Digital out of home messaging brings tremendous economies and agility to branding and promotional marketing. Messages can be created quickly often using graphic, animation and text elements that are used elsewhere in campaigns. And unique messages can be created to suit the target audience, display location, time of day and reflecting the context in which the message would be viewed, such as major holidays, events, weather conditions and world events.
But this ease of message creation places a burden of clarity on the marketer or communicator.
The simple question is: “Are we clear?”
The message must achieve intended results, and the minimal amount of information required to achieve this always makes for the best digital out of home use.
The medium can, and should be used to achieve multiple goals simultaneously.
As a minimum, the message should include the identity of the product or service being offered, its core value proposition (i.e., benefit) and a call to action, which might include a telephone number, web address or invitation to engage with product/service/event information through TXT, download or mobile commerce.
When the intention is to increase brand awareness and recall, the primary message elements would include brand identity, tagline, value proposition and other information that allows a viewer to align with and aspire to the brand.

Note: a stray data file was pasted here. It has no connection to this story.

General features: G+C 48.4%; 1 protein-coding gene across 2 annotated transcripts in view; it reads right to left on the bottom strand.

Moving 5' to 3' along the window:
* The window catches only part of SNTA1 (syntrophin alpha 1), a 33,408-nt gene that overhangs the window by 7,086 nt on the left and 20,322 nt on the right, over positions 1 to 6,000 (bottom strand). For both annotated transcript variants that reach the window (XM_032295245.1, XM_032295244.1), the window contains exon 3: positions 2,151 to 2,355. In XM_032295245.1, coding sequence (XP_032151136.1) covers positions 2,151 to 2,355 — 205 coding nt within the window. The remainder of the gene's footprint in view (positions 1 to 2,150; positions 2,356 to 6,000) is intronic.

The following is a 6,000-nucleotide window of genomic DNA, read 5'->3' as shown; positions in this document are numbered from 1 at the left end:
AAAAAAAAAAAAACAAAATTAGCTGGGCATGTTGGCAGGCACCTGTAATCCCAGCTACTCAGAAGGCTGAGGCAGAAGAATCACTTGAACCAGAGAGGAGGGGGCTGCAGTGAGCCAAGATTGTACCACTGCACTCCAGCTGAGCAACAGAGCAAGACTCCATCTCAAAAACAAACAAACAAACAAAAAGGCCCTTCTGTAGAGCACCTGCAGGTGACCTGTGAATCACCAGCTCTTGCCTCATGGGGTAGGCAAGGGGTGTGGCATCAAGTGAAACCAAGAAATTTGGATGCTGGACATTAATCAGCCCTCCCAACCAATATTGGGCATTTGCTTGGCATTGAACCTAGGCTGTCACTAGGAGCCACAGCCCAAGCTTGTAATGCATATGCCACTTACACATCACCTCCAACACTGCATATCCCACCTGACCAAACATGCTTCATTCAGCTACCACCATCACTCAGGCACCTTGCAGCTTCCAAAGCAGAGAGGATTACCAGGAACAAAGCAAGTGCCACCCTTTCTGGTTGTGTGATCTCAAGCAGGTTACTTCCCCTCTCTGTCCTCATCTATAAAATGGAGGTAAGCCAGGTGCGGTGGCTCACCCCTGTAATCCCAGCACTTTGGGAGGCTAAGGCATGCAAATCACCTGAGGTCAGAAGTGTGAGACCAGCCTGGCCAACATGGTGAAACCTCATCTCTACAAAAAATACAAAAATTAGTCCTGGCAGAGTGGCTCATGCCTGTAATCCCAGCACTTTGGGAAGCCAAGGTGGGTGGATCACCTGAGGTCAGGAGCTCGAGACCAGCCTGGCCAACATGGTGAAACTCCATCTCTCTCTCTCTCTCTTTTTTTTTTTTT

A promotional or merchandising message would seek to achieve viewer response with the promise of value that matters to the viewer. Examples include attractive pricing, selection, ease in getting the value, the benefits of improved life and fun.
Message benefits are maximized when the message is visually appealing and easy to read.
Our brains are hardwired to notice motion, and so the visual appeal should include animation that will attract the eye even unconsciously. Viewers will pay attention and “ingest” messages that they believe are relevant to their wants or needs, and they will unconsciously ignore messages that are not.
Content creation traps that must be avoided include:
- A lack of visual that easily represents the product or service
- Too much information, beyond what is required to achieve the outcome
- Text that is to small to read from the intended viewing distance
- Use of background and text coloration that make the content challenging to ingest.
- An unsuitable length of message relative to the viewing experience. Two short causes viewer frustration (and de-brands), while messages that are too long minimize the opportunity to make best use of display capability.
Generating engagement on the path to purchase can be achieved with simple messaging when the answer to the question “Are we clear?” is: “Yes!”
Lyle Bunn is an analyst, advisor and educator in North America’s digital place-based media sector who has assisted hundreds of organizations to gain advantage from the medium, and who has helped to train thousands of professionals. Reach him at Lyle@LyleBunn.com.
This column was reprinted with permission from the Digital Screenmedia Association and originally appeared here.